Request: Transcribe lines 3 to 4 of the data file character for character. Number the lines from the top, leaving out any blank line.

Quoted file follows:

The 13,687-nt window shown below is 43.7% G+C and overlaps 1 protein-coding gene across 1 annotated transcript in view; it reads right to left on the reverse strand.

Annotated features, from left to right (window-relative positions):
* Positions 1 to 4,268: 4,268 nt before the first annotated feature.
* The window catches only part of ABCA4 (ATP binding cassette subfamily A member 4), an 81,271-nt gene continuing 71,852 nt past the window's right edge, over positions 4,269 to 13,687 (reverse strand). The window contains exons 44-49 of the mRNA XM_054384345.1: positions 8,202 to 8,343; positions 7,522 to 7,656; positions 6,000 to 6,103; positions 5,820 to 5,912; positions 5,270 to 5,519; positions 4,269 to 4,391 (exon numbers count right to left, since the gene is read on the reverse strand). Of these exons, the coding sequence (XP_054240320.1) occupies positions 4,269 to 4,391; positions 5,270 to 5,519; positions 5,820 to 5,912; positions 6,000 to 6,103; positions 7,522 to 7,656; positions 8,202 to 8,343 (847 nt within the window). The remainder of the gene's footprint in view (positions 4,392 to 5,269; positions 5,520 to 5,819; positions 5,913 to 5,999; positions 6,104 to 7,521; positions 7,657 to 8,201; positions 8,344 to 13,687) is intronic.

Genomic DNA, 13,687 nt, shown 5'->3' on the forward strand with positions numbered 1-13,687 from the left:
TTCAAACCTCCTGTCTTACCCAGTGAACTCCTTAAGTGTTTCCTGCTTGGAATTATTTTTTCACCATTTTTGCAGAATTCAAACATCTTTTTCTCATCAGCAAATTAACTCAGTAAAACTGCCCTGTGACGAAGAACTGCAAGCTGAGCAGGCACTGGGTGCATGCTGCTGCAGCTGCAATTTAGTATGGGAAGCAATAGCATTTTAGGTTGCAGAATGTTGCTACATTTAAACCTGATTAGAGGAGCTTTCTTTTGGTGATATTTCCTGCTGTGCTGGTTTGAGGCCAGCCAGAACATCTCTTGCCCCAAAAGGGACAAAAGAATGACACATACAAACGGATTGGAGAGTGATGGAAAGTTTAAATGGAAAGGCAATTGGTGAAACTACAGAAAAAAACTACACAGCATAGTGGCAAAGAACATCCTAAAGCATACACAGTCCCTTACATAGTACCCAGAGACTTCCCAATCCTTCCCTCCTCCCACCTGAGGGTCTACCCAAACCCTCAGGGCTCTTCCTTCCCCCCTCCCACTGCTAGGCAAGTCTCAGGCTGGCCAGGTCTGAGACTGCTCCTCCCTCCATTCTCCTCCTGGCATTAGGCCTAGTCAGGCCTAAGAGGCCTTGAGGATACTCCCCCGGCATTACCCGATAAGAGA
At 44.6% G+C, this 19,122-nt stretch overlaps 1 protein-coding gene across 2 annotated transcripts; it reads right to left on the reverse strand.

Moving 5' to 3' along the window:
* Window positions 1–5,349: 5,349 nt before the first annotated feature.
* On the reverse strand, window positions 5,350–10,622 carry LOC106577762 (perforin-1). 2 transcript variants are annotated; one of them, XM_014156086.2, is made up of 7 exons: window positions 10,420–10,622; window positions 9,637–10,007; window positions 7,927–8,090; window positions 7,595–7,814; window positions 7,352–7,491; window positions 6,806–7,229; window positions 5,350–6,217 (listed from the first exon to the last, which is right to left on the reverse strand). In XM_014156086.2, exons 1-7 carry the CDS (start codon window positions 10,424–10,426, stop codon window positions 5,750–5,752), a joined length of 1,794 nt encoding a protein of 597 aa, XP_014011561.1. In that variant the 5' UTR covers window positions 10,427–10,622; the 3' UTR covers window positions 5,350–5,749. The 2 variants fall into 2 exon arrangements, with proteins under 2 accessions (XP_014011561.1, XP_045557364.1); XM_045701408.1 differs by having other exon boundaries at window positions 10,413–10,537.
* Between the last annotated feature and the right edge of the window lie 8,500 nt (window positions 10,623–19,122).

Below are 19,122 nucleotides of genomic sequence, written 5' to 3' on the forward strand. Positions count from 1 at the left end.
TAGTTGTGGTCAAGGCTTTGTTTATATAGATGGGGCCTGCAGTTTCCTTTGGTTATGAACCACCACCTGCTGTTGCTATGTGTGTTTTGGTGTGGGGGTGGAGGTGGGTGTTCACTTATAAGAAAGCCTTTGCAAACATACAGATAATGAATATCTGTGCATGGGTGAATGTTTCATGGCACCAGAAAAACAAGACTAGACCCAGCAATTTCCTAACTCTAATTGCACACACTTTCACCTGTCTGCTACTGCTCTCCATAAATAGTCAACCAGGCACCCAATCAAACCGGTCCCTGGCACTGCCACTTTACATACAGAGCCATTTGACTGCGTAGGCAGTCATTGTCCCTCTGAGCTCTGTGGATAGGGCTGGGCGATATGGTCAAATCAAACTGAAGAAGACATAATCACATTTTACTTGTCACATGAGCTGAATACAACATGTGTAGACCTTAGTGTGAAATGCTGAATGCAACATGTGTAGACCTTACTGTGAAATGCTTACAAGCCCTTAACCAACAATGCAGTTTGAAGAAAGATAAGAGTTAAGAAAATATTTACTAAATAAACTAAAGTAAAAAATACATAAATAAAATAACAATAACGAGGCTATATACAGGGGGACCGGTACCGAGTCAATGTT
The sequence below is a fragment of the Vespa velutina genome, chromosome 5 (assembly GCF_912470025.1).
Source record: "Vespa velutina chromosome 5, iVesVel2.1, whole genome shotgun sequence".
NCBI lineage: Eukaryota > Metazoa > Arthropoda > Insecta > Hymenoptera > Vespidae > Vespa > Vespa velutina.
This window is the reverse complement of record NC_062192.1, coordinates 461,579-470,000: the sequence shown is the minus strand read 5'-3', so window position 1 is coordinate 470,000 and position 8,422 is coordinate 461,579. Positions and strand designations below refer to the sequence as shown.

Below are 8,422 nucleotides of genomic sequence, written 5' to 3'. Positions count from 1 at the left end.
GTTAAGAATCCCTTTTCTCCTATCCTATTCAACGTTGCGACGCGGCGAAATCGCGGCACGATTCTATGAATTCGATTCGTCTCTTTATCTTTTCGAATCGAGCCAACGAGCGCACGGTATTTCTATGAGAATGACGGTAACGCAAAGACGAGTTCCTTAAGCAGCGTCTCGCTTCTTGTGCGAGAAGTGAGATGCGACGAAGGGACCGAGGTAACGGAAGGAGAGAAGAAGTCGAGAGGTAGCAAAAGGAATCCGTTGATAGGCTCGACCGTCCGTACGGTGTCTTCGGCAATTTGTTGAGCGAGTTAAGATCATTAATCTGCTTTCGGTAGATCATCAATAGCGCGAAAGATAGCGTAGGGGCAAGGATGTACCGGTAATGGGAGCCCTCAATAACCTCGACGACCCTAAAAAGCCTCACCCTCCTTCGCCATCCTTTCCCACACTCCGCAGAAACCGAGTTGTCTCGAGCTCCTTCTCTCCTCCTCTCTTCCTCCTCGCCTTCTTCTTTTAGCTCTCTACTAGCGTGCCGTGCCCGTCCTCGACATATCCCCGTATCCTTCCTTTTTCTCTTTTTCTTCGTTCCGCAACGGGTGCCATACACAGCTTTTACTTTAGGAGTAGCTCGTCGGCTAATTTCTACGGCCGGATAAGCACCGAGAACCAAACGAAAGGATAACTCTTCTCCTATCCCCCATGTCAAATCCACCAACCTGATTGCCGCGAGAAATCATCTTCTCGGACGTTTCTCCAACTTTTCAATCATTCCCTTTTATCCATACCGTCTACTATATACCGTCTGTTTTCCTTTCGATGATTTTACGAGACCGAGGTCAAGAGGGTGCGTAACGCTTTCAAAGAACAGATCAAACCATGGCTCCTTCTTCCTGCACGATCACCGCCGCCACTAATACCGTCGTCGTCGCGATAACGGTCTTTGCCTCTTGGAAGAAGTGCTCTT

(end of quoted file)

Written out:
* Positions 1 to 4,268: 4,268 nt before the first annotated feature.
* The window catches only part of ABCA4 (ATP binding cassette subfamily A member 4), an 81,271-nt gene continuing 71,852 nt past the window's right edge, over positions 4,269 to 13,687 (reverse strand). The window contains exons 44-49 of the mRNA XM_054384345.1: positions 8,202 to 8,343; positions 7,522 to 7,656; positions 6,000 to 6,103; positions 5,820 to 5,912; positions 5,270 to 5,519; positions 4,269 to 4,391 (exon numbers count right to left, since the gene is read on the reverse strand). Of these exons, the coding sequence (XP_054240320.1) occupies positions 4,269 to 4,391; positions 5,270 to 5,519; positions 5,820 to 5,912; positions 6,000 to 6,103; positions 7,522 to 7,656; positions 8,202 to 8,343 (847 nt within the window). The remainder of the gene's footprint in view (positions 4,392 to 5,269; positions 5,520 to 5,819; positions 5,913 to 5,999; positions 6,104 to 7,521; positions 7,657 to 8,201; positions 8,344 to 13,687) is intronic.